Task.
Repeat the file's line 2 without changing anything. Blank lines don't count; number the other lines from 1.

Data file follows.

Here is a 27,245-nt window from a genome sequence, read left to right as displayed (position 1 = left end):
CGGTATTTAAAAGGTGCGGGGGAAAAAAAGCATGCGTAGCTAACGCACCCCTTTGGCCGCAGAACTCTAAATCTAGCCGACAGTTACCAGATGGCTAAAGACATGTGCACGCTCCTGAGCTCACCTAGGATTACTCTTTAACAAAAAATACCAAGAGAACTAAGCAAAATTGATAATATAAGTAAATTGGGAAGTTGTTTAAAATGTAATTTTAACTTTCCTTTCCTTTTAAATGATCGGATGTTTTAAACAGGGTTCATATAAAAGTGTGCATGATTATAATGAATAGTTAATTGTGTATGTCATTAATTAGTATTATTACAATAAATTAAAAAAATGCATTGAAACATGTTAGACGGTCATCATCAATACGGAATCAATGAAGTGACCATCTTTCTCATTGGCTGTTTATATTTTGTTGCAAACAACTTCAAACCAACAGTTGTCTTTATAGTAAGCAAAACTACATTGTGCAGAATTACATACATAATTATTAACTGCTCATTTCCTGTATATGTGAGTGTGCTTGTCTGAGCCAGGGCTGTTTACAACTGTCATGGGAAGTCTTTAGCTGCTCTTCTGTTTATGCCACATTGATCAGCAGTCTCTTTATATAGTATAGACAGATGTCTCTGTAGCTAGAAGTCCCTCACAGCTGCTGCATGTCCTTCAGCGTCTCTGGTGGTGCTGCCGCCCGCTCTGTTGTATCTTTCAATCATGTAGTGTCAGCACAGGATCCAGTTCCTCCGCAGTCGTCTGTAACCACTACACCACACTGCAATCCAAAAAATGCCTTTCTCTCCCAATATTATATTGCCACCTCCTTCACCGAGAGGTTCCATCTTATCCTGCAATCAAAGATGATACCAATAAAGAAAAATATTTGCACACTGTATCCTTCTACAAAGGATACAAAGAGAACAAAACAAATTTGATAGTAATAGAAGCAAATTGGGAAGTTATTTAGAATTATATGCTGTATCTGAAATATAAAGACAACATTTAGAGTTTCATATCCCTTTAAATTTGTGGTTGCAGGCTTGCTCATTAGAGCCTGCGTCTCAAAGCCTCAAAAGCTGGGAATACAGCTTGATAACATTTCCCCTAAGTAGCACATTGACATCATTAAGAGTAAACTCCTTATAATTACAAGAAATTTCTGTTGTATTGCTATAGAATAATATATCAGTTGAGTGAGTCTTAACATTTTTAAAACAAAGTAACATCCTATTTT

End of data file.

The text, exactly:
CGGTATTTAAAAGGTGCGGGGGAAAAAAAGCATGCGTAGCTAACGCACCCCTTTGGCCGCAGAACTCTAAATCTAGCCGACAGTTACCAGATGGCTAAAGACATGTGCACGCTCCTGAGCTCACCTAGGATTACTCTTTAACAAAAAATACCAAGAGAACTAAGCAAAATTGATAATATAAGTAAATTGGGAAGTTGTTTAAAATGTAATTTTAACTTTCCTTTCCTTTTAAATGATCGGATGTTTTAAACAGGGTTCATATAAAAGTGTGCATGATTATAATGAATAGTTAATTGTGTATGTCATTAATTAGTATTATTACAATAAATTAAAAAAATGCATTGAAACATGTTAGACGGTCATCATCAATACGGAATCAATGAAGTGACCATCTTTCTCATTGGCTGTTTATATTTTGTTGCAAACAACTTCAAACCAACAGTTGTCTTTATAGTAAGCAAAACTACATTGTGCAGAATTACATACATAATTATTAACTGCTCATTTCCTGTATATGTGAGTGTGCTTGTCTGAGCCAGGGCTGTTTACAACTGTCATGGGAAGTCTTTAGCTGCTCTTCTGTTTATGCCACATTGATCAGCAGTCTCTTTATATAGTATAGACAGATGTCTCTGTAGCTAGAAGTCCCTCACAGCTGCTGCATGTCCTTCAGCGTCTCTGGTGGTGCTGCCGCCCGCTCTGTTGTATCTTTCAATCATGTAGTGTCAGCACAGGATCCAGTTCCTCCGCAGTCGTCTGTAACCACTACACCACACTGCAATCCAAAAAATGCCTTTCTCTCCCAATATTATATTGCCACCTCCTTCACCGAGAGGTTCCATCTTATCCTGCAATCAAAGATGATACCAATAAAGAAAAATATTTGCACACTGTATCCTTCTACAAAGGATACAAAGAGAACAAAACAAATTTGATAGTAATAGAAGCAAATTGGGAAGTTATTTAGAATTATATGCTGTATCTGAAATATAAAGACAACATTTAGAGTTTCATATCCCTTTAAATTTGTGGTTGCAGGCTTGCTCATTAGAGCCTGCGTCTCAAAGCCTCAAAAGCTGGGAATACAGCTTGATAACATTTCCCCTAAGTAGCACATTGACATCATTAAGAGTAAACTCCTTATAATTACAAGAAATTTCTGTTGTATTGCTATAGAATAATATATCAGTTGAGTGAGTCTTAACATTTTTAAAACAAAGTAACATCCTATTTT